alternative to voip gateways

Michael Thomas mike at
Mon May 11 20:10:34 UTC 2020

On 5/10/20 6:24 PM, Mark Delany wrote:
>> wasnt there a hige shit stom in australia for their new national
>> broadband network making internet ptrimary and phone secondary, a lot
>> of aussies on forums I frequent bitch about its reliability, where
>> even their aged copper services worked fine, not to mention prolonged
>> outages due to storms and the bushfires they had recently,  lets hope
>> the world learns from australias mistakes and not go down that path.
> There are still a few complaints every now and again but fixed line
> numbers are continuing to drop off a cliff and those residential
> services which remain have almost all been converted to VOIP via home
> gateway with an FXS port.
> Mobile/Cell is where most people ended up. Especially since you can
> get unlimited calls/txt with some data for about ten bucks a month.
> It also helps that a number of the mobile providers include
> wifi-calling so mobile is a viable alternative even in weak cell
> coverage areas if you have internet.
> Yes, everyone knows about the reliability/power-failure arguments but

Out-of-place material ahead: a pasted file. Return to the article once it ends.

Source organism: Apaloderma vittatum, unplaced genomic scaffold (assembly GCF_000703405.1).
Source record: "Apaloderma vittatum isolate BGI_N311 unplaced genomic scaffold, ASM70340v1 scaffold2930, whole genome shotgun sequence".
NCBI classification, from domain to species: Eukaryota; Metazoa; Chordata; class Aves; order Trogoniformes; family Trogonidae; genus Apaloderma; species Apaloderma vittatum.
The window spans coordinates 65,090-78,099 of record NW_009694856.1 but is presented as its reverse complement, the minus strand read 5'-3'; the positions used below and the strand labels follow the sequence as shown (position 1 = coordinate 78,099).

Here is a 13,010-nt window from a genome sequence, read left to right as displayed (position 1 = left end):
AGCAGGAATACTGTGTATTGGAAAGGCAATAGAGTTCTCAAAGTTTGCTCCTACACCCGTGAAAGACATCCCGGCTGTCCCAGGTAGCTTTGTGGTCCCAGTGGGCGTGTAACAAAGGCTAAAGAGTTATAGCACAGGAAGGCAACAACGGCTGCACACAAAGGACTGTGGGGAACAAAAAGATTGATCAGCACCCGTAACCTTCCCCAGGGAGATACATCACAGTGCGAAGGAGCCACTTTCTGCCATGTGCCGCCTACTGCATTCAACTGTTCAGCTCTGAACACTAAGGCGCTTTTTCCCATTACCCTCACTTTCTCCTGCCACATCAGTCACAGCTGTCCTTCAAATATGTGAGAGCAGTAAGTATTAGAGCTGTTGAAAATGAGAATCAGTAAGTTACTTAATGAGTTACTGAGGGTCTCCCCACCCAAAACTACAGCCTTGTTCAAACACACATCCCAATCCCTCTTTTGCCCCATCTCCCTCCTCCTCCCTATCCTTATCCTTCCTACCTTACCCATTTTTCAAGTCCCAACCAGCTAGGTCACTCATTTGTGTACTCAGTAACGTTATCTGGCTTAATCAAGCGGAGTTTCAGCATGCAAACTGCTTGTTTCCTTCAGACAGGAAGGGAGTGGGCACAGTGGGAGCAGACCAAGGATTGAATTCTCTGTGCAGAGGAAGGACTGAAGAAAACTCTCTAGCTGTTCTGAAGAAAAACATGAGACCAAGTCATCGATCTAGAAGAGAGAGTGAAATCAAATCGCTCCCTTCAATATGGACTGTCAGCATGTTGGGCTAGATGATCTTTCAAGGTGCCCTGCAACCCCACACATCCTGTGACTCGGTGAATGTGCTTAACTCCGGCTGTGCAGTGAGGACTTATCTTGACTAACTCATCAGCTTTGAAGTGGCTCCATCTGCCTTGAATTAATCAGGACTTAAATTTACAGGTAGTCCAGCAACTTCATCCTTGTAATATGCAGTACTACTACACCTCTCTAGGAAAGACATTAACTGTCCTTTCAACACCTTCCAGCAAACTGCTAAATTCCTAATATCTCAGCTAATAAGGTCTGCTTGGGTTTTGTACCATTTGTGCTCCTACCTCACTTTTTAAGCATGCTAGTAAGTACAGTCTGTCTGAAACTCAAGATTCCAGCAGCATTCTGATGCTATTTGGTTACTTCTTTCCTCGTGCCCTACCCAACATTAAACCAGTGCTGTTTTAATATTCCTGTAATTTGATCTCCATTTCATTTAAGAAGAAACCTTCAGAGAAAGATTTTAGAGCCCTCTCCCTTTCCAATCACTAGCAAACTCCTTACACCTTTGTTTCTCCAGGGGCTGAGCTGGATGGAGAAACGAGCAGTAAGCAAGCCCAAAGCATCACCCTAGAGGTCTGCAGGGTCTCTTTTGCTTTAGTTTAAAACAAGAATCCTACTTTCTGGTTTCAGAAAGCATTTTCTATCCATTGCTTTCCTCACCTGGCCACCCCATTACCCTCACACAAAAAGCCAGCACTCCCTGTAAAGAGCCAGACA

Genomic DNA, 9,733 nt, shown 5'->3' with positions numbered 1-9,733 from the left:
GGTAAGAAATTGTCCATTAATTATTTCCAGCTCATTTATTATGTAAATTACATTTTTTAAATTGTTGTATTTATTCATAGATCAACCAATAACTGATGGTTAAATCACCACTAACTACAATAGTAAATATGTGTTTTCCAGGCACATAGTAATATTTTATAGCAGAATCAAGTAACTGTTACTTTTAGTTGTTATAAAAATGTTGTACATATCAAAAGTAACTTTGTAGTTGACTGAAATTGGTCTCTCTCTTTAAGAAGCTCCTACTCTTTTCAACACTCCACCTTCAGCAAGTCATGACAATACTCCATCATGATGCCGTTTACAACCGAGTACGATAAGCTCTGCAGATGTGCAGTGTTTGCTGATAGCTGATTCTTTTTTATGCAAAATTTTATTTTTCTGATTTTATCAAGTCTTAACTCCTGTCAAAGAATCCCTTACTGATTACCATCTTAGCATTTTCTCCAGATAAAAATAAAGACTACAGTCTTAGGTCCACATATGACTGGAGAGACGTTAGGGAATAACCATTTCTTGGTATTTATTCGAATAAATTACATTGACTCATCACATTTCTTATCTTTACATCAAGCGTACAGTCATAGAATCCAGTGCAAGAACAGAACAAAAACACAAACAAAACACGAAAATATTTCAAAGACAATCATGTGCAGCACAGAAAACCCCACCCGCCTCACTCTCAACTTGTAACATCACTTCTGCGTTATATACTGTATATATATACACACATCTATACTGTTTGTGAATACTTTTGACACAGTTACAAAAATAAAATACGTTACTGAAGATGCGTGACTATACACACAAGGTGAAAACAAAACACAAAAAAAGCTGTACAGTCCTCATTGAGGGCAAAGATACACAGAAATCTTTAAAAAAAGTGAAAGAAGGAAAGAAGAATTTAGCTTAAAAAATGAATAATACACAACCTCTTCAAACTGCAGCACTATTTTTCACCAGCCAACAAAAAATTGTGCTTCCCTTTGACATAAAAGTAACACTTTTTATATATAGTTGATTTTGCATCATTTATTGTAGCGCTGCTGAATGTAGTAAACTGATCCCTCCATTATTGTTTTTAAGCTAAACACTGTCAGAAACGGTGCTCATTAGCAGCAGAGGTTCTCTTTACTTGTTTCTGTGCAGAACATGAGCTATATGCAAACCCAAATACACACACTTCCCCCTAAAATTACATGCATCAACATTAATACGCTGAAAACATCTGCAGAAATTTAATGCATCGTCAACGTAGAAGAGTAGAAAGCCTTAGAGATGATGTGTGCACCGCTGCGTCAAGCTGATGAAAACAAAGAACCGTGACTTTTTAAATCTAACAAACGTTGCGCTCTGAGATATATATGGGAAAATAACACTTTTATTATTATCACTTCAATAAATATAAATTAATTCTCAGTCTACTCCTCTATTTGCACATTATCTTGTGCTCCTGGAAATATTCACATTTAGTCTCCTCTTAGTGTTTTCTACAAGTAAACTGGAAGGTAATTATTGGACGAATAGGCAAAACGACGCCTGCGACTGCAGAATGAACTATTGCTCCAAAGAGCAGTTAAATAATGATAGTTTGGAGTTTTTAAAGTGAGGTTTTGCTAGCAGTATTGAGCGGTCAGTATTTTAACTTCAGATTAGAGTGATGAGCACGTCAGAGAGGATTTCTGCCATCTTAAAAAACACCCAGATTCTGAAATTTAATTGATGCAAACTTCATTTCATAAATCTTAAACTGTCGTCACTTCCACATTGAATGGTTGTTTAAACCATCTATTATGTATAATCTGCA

> in the latest set of bushfires whole exchanges, backhaul services and
> power distribution cables were destroyed so 8 hours of battery backed
> up POTS in a local exchange didn't help much.

California exposed one big weakness last year though: purposeful 
shutdowns of the grid. These lasted on average about 3 days which is 
probably longer than any battery backup your home voip solution can stay 
up with. The other gaping problem is that even if I have a generator at 
home (which I do because... PG&E), there is no guarantee that my IP bits 
will land on something that has power. Cable and Cellular were 
apparently especially useless. I pleasantly found out that my POTS/DSL 
provider kept the lights on during the shutdown. Lots of people were in 
for a rude awakening, and since this is destined to be our new normal 
there are going to be a lot of unhappy campers every fall.

We need to keep battery backup requirements, and expand them to all last 
mile IP bits. The need to call 911 has not gone away.


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